Sunday, 16 July 2017

Aaron Smuts on the Good Cause Account of the Meaning of Life

According to Aaron Smuts[1], the “correct (!) view of the meaning of life” (537) is that life is meaningful to the extent that the one who lives it “promotes the good” (536). They don’t need to do it intentionally or even be aware of it. Nor does it matter whether their existence actually makes a difference (in the sense that, if they had not existed, some of the good occasioned by them would not have occurred). The only thing that matters for meaning in life is “that one is causally responsible for the good”. A life can be more or less meaningful. The more good one is responsible for, knowingly or unknowingly, intentionally or inadvertently, the more meaningful one’s life is. If you are responsible for bad things, then those bad things reduce the meaningfulness of your life. If you are responsible for more evil than good, then your life is less than meaningful: it has negative or anti-meaning. Smuts calls this the “good cause account of the meaning of life”.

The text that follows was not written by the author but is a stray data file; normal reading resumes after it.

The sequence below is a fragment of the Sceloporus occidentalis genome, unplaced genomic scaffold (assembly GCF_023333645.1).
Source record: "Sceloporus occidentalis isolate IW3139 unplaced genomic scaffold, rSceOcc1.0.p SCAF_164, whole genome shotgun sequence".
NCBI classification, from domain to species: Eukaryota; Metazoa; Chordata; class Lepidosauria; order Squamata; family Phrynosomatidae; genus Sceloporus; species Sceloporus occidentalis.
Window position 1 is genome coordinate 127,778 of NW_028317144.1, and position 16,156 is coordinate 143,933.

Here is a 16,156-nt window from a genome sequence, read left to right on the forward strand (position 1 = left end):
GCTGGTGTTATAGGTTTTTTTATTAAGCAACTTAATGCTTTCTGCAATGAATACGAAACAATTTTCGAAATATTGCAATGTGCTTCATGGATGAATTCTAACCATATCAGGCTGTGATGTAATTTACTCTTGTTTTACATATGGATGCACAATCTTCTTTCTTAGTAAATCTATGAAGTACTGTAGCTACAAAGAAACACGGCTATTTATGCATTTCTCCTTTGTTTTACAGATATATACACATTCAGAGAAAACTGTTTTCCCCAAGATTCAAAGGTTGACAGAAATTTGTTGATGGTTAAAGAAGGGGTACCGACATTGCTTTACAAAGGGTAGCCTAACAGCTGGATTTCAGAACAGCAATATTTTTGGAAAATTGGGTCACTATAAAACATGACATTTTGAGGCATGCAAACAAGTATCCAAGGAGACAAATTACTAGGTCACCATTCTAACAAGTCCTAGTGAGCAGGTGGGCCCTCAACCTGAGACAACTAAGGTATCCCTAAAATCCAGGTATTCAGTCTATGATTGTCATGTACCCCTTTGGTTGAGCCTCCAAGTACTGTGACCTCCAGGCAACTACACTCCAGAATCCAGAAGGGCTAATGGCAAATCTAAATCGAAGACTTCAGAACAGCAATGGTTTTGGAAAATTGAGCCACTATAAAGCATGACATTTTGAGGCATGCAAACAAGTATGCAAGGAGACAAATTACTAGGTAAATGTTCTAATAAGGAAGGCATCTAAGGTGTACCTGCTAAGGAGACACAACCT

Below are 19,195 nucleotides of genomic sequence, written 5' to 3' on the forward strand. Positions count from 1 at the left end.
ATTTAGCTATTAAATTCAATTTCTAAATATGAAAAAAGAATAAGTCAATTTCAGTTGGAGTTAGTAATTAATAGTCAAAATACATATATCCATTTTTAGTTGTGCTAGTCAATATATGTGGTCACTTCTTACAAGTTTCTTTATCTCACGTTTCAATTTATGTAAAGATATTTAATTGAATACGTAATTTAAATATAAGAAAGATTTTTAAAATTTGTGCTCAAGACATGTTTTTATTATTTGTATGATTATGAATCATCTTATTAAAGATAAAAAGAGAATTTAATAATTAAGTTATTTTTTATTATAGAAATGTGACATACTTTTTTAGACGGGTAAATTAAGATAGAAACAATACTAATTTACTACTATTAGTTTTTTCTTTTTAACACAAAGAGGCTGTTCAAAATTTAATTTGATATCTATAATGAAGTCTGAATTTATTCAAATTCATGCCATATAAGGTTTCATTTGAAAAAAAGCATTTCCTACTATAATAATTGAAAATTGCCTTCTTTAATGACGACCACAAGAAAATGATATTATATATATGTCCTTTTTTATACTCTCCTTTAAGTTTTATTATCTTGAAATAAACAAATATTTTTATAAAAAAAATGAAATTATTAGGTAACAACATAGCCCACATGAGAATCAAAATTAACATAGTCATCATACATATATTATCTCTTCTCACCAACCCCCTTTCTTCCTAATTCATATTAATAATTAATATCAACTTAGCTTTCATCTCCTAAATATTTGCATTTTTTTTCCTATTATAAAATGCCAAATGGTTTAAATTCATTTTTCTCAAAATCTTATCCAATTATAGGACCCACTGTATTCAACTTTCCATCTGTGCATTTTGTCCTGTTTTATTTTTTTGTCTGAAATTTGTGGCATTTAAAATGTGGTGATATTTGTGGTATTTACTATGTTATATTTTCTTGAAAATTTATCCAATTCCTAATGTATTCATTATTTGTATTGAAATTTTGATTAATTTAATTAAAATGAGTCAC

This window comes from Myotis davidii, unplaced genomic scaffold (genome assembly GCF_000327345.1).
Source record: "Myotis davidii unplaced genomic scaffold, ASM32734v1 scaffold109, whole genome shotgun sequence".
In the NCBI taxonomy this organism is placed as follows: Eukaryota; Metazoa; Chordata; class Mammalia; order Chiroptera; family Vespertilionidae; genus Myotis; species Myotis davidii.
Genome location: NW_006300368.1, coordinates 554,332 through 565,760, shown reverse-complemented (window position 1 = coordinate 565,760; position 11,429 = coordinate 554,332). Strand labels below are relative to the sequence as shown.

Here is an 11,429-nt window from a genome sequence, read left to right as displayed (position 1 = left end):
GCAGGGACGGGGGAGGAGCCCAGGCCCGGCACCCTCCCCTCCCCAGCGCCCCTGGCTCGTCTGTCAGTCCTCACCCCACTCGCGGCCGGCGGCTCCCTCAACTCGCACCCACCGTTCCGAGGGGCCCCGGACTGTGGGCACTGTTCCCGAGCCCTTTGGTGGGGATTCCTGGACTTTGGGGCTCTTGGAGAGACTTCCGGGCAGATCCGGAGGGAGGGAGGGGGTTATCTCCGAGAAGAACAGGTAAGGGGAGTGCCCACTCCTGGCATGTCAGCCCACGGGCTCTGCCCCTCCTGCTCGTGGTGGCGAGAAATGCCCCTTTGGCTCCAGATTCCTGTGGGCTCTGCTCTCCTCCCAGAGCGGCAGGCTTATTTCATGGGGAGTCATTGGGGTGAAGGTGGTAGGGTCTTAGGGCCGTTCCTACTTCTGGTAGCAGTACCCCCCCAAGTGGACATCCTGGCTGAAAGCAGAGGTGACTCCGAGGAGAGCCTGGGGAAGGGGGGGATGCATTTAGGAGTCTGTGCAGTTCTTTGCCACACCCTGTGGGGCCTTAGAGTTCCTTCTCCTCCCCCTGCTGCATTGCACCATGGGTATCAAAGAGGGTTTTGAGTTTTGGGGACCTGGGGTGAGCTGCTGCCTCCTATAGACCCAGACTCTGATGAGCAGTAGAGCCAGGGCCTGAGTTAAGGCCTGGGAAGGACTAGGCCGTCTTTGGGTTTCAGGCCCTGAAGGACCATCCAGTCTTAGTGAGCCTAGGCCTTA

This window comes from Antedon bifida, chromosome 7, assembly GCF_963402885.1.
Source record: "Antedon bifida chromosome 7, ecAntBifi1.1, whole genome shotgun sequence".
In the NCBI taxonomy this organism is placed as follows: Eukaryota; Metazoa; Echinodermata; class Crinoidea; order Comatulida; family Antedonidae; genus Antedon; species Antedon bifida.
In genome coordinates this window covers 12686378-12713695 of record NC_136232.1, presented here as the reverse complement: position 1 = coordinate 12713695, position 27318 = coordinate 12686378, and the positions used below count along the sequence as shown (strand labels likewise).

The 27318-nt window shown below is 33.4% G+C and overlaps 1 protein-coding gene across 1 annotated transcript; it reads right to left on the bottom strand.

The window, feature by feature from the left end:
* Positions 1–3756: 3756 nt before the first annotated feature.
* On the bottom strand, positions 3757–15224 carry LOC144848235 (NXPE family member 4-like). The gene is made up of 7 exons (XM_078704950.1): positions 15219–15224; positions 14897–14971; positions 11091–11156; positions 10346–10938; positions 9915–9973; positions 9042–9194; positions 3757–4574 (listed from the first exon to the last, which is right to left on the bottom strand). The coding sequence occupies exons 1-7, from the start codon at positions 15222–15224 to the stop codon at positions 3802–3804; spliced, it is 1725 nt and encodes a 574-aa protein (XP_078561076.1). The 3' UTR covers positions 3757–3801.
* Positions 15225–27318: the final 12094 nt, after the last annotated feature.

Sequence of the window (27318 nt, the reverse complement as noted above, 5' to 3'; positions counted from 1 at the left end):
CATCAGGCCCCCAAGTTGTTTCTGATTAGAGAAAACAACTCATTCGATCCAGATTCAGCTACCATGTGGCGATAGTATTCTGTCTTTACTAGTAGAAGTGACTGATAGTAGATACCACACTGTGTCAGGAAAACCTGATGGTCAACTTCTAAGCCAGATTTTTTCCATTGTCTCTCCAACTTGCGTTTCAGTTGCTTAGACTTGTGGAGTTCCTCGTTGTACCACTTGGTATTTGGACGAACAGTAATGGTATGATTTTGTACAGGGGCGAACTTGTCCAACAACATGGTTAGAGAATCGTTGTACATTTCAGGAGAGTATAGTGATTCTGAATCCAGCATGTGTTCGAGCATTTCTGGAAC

The good cause account of the meaning of life, or “GCA”, stipulates that subjective fulfilment of any kind is simply irrelevant for the meaningfulness of one’s life. It is possible to be mistaken about whether or not one’s own life is meaningful. My life can be very meaningful even if I feel consistently miserable and believe that my life is in fact utterly meaningless. My life can also be completely devoid of meaning (and even have negative meaning, i.e. be worse than just meaningless) even if I am fulfilled and think and feel that my life is very meaningful indeed. In both cases I may just be wrong about the actual meaningfulness of my life. There is nothing subjective about the meaning of life. Meaninglessness and its absence are objective features of my life. Smuts thus flatly rejects both the subjectivist account of the meaning of life defended by the early Richard Taylor (who argues that the life of a happy Sisyphus would be meaningful), and the mixed account defended by Susan Wolf (who argues that subjective attraction and objective attractiveness must come together for a life to be meaningful).